Another question:
I see there is no one selling any genuin Phantom 3 batteries anymore. Do you have any thoughts on getting Chinese copies from EBay or AliExpress? I mean, I don't really see any other choices than getting these batteries charged or buying some copies.
 
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It charged my controller fine, and it looks brand new (no external damages).
I never disassembled one, but if I'd design such a charger, I'd keep the USB circuit separate from high power output. The only common part would be the transformer, with separate secondary winding.

It is easy to check the voltage with multimeter.

Let's say I manage to disconnect the battery controller (?) and connect it to a PC via a RPi. Would I be able to reset this?
You do not need to disconnect. Actually you shouldn't, that by itself triggers the PF flag.
And yes, with RPi you can unseal the bms and reset the flag, there's a tool for that in dji-firmware-tools.
You can also read all the flags, to figure out what is really happening.

For details, you can look into videos on resetting Mavic Pro battery - it is basically the same circuit, only fitted into different board size. At least when I was doing this, videos were only available on the Mavic.

Oh, and I remember that some Ph3 batteries have the communication pads marked incorrectly; the correct info you can find on dji-firmware-tools project wiki.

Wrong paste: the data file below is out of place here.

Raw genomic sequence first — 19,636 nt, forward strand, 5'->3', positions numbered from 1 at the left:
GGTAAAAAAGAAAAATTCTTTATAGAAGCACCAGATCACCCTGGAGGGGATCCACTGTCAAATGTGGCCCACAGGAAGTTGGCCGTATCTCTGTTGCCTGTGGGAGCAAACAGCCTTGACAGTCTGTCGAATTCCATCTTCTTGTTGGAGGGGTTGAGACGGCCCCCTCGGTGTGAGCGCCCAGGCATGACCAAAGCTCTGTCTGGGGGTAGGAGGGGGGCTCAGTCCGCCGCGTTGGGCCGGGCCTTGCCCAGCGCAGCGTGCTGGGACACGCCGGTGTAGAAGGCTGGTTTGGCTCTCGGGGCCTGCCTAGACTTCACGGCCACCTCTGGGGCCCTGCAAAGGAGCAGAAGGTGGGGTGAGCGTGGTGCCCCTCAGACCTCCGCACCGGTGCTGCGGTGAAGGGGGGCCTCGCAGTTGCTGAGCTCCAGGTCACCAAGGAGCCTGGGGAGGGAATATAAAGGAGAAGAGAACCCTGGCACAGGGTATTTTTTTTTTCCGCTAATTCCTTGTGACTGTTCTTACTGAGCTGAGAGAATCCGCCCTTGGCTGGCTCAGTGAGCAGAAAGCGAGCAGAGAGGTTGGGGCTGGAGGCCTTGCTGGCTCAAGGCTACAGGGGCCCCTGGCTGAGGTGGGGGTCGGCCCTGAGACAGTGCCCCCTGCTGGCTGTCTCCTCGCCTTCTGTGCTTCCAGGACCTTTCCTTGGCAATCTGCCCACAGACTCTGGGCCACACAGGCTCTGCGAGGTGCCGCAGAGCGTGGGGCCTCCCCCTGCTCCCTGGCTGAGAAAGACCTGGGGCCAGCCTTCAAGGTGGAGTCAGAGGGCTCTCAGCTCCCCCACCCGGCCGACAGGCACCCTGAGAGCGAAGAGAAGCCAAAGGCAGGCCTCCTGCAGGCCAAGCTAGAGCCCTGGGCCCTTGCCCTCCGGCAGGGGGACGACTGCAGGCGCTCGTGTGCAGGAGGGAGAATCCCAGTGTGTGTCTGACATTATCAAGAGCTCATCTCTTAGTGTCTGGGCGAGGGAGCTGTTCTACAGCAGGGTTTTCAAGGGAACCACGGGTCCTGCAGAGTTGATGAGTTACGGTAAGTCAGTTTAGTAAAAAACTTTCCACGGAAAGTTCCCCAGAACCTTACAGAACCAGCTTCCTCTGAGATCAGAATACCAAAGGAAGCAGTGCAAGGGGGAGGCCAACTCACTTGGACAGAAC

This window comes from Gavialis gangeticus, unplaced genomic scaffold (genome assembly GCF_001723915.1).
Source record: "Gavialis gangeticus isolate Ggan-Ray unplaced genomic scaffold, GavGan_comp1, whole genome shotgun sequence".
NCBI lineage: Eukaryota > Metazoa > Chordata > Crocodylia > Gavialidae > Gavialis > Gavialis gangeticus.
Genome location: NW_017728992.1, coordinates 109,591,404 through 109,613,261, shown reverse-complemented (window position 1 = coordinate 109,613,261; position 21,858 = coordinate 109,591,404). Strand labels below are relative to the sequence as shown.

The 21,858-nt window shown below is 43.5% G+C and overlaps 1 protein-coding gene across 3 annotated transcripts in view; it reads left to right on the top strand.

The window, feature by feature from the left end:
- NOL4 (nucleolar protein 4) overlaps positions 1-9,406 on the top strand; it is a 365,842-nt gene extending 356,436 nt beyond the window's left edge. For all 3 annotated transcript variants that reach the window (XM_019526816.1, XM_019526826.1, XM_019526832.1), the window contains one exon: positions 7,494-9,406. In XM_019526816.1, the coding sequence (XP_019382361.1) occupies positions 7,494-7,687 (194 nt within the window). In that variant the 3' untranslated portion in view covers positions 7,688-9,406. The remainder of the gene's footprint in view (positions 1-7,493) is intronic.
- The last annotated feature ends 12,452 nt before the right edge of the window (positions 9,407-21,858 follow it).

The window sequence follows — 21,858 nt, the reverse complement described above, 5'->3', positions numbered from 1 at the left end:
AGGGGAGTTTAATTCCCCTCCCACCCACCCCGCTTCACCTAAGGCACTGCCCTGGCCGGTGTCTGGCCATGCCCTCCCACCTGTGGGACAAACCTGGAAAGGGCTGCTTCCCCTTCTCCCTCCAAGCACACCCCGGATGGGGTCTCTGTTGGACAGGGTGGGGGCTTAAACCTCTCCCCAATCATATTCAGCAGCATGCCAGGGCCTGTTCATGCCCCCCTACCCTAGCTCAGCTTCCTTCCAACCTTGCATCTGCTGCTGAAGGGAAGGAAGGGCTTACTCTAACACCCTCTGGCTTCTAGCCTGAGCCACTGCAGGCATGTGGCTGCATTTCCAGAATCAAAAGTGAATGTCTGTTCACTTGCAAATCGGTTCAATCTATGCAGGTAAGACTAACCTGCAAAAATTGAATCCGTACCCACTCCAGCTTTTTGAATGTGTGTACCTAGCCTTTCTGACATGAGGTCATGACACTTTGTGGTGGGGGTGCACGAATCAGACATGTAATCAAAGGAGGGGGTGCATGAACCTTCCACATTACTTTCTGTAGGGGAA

Why am I able to "interact" so much with these, even leave them on for a long time, if they were completely dead/damaged
For that you'd have to read BMS specification. I'm not even sure if the diodes and button are controlled by the BMS, or by the additional micro-controller (the one to which you can communicate on battery terminals).
 
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I never disassembled one, but if I'd design such a charger, I'd keep the USB circuit separate from high power output. The only common part would be the transformer, with separate secondary winding.

It is easy to check the voltage with multimeter.
Yeah, I need to get me one of those 😅, but atm I have no way of checking, though I'm fairly certain it's working fine.
You do not need to disconnect. Actually you shouldn't, that by itself triggers the PF flag.
And yes, with RPi you can unseal the bms and reset the flag, there's a tool for that in dji-firmware-tools.
You can also read all the flags, to figure out what is really happening.
Yeah, I actually found that Github repo. Couldn't see if it's possible to reset any there though.